UberX targeted by cab companies with ad campaign over safety

Cab companies have channelled their anger about a new competitor into a national movement. Seven taxi operators in cities across Canada have launched an advertising campaign to discredit cheaper rideshare services — namely UberX — that threaten to drive them out of business.

'Why would you even take that risk and go into an unregulated vehicle?' taxi group asks

An Uber Japan employee holds an iPhone showing a map on the Uber application during a demonstration in Tokyo. (Junko Kimura-Matsumoto/Bloomberg)

Cab companies have channelled their anger about a new competitor into a national movement. Seven taxi operators in cities across Canada have launched an advertising campaign to discredit cheaper rideshare services — namely UberX — that threaten to drive them out of business.

The campaign will jump-start this Saturday with a plea to Canadians in the Globe and Mail and La Presse newspapers.

An open letter warns readers to "think" before they take the rideshare route and to be aware of "the risks of using an unregulated service. Is the car safe? Is the driver fully trained?"

The letter also applauds the safety, security and value of the regulated taxi industry where, it states, drivers have proper insurance and certification, and their cars meet all safety requirements.

"I wouldn't get into a plane knowing that there was an amateur pilot that was flying this. I wouldn't get into a train if it wasn't a regulated system … so why would you even take that risk and go into an unregulated vehicle?" asks Carolyn Bauer, spokeswoman for the newly formed Canadian Taxicab Companies group.

Why would you even take that risk and go into an unregulated vehicle?—Carolyn Bauer, Canadian Taxicab Companies group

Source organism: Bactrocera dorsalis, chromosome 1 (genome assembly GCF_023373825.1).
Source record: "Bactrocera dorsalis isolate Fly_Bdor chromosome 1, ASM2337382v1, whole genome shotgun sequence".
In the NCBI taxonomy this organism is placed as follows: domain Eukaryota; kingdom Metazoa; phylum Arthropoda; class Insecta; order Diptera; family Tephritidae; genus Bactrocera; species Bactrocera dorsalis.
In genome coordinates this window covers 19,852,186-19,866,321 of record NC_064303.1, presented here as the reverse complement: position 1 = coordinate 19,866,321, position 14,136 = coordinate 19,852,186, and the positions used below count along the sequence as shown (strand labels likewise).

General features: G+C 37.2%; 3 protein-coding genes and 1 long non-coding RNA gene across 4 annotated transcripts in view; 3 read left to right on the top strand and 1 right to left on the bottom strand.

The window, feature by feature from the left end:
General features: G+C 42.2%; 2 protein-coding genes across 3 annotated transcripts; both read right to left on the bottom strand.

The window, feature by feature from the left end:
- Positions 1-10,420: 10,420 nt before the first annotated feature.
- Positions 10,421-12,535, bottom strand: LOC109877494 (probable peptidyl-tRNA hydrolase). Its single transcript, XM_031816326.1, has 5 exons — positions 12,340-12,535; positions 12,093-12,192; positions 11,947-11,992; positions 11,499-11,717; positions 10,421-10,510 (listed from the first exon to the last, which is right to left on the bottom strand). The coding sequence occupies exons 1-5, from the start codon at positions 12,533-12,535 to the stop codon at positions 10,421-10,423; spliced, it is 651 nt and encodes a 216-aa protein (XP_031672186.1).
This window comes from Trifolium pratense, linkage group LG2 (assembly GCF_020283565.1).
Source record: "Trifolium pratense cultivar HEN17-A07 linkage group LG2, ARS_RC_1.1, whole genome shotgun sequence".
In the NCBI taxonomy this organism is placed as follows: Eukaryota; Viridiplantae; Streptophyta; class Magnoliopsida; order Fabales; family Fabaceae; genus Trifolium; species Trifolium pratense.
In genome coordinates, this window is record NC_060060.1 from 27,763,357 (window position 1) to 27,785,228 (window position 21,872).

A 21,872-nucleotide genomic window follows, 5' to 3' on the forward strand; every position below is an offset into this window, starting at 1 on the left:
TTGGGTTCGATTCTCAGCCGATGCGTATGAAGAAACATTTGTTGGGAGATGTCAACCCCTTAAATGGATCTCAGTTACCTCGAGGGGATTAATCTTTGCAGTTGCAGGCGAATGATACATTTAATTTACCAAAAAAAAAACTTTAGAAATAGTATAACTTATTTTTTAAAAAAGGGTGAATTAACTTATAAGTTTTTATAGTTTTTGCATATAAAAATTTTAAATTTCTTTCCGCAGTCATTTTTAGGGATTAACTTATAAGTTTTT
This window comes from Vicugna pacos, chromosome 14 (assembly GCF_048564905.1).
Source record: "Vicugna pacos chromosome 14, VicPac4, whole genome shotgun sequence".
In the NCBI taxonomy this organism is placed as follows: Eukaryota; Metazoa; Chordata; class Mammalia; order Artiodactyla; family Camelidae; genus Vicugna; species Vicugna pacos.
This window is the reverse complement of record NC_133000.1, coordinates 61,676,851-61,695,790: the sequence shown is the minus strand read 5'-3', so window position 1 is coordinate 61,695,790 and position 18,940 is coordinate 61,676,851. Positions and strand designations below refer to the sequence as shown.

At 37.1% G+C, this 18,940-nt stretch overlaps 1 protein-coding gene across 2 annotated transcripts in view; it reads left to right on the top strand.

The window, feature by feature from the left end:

In a news release, she states people using unregulated rideshare services are "literally risking life and limb."

The UberX factor

The campaign doesn’t target UberX by name, but it’s widely considered to be the biggest threat to Canada’s taxi industry. The rideshare service, the latest incarnation by the U.S.-based taxi alternative company, Uber, already operates in Toronto and Ottawa, and just last week started its engines in Montreal.

UberX uses a smartphone app to connect passengers with drivers who are not licensed cabbies. Those drivers can escape the overhead and licensing costs of the established industry and offer lower fares.

But Uber says its service is safe and reliable. The company states that participating drivers must pass both stringent background and motor vehicle record checks, and that the company carries extra auto insurance on top of a driver’s own coverage.

"In the absence of any regulation on ridesharing, we've been very diligent about making sure we have safety in place," said Ian Black, general manager with Uber Toronto.

But often when UberX drives into town, cab companies and many local politicians are quick to condemn the unregulated service; in Montreal, Mayor Denis Coderre declared it "illegal."